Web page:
Reference Number: 223
Exopolysaccharides produced by lactic acid bacteria are typically high molecular weight polymers that display physiochemical properties similar to commercial hydrocolloids or gums i.e. ability to form a network and bind water. Such properties, coupled with their production in-situ, mean these exopolysaccharides represent a natural alternative to commercial hydrocolloids for the enhancement of both gluten-containing and gluten-free cereal products. Research in the past decade has shown the potential of these lactic acid bacteria exopolysaccharides, in combination with sourdough technology, to enhance the quality of gluten-containing (primarily wheat) products, particularly with respect to loaf volume, shelf-life and staling rate. Such techno-functional properties can be exploited in the gluten-free area and shows promise in helping to overcome the challenge of producing gluten-free products of the same quality and acceptability as their gluten-containing counterparts. The aim of this review is to present an overview of our current knowledge of exopolysaccharides produced by lactic acid bacteria, and how they can be exploited in the area of cereal science and gluten-free.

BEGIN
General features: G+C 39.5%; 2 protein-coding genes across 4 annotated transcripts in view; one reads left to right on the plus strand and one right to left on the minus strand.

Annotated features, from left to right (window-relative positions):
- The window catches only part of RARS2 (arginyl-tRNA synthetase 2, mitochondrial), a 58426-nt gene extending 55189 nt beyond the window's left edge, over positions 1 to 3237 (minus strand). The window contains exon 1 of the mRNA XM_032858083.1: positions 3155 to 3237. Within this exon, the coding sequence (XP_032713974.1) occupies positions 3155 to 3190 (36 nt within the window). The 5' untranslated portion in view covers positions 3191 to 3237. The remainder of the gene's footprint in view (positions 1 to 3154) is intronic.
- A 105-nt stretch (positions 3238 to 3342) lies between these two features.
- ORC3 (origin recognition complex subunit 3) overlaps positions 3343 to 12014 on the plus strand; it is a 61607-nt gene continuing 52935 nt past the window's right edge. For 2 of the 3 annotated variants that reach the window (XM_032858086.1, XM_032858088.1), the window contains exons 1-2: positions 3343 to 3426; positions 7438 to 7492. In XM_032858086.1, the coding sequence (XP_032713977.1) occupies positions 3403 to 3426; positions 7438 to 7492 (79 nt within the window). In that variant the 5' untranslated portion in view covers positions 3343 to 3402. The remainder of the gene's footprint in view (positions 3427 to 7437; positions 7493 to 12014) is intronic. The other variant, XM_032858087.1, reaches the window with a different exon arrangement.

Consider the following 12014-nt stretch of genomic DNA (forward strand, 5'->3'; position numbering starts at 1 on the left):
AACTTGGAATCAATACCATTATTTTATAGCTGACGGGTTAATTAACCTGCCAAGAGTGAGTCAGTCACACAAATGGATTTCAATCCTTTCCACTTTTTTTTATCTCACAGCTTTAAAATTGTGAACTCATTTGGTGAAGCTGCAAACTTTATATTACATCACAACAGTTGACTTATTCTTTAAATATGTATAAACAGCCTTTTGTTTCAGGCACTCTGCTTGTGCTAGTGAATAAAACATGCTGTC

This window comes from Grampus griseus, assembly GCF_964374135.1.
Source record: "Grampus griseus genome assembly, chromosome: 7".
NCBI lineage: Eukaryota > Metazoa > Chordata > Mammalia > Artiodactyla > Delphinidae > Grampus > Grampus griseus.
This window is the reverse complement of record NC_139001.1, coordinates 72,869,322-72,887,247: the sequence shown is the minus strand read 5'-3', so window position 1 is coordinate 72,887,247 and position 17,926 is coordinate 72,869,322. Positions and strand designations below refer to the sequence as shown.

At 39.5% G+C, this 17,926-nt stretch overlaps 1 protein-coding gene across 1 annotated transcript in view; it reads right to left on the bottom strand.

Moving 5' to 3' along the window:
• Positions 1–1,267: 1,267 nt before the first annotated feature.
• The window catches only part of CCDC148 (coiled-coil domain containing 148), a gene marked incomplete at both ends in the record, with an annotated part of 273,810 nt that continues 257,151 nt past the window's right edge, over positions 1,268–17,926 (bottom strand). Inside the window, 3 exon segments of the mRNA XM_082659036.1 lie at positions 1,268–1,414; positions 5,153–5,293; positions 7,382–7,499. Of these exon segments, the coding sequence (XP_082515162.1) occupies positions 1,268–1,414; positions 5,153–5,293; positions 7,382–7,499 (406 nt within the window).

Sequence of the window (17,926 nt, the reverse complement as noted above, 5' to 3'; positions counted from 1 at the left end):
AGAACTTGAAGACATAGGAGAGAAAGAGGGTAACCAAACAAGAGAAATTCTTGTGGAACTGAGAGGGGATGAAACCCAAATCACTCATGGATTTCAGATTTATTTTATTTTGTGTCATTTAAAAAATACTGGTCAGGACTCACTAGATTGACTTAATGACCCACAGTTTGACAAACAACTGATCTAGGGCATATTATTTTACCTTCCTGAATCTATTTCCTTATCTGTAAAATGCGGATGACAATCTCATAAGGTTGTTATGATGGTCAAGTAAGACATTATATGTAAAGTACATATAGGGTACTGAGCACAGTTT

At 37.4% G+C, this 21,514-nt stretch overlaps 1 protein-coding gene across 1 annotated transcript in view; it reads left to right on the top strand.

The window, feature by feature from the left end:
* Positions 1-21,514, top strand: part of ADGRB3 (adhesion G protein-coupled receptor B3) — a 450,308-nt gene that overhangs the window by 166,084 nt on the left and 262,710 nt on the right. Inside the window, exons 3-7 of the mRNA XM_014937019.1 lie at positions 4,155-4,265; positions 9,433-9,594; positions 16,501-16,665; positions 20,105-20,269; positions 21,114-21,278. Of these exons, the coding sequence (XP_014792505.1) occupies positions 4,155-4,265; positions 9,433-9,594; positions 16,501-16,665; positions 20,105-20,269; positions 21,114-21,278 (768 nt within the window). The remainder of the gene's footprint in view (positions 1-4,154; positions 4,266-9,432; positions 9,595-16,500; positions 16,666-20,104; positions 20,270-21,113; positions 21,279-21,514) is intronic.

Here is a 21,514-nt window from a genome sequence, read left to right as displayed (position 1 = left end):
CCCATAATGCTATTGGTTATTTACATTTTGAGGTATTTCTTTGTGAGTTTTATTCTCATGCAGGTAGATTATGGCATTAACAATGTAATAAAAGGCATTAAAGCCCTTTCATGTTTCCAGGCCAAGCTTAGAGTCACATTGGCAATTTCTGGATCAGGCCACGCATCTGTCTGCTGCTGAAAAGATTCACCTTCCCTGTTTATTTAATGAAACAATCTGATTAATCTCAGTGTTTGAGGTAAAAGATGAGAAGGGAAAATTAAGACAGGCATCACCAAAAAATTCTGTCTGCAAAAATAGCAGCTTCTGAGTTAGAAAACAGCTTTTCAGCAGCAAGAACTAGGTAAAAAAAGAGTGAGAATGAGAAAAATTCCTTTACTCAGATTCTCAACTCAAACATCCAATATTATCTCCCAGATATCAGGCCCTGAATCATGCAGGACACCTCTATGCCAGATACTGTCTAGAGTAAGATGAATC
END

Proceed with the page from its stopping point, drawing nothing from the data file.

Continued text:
SIGNIFICANCE OF THIS STUDY
Lactic acid bacteria in sourdough produce compounds which have the potential for use as a natural alternative to commercial additives in gluten-free bread production. These compounds (exopolysaccharides) can help to improve the textural qualities of the bread, help extend shelf life, and have potential health benefits.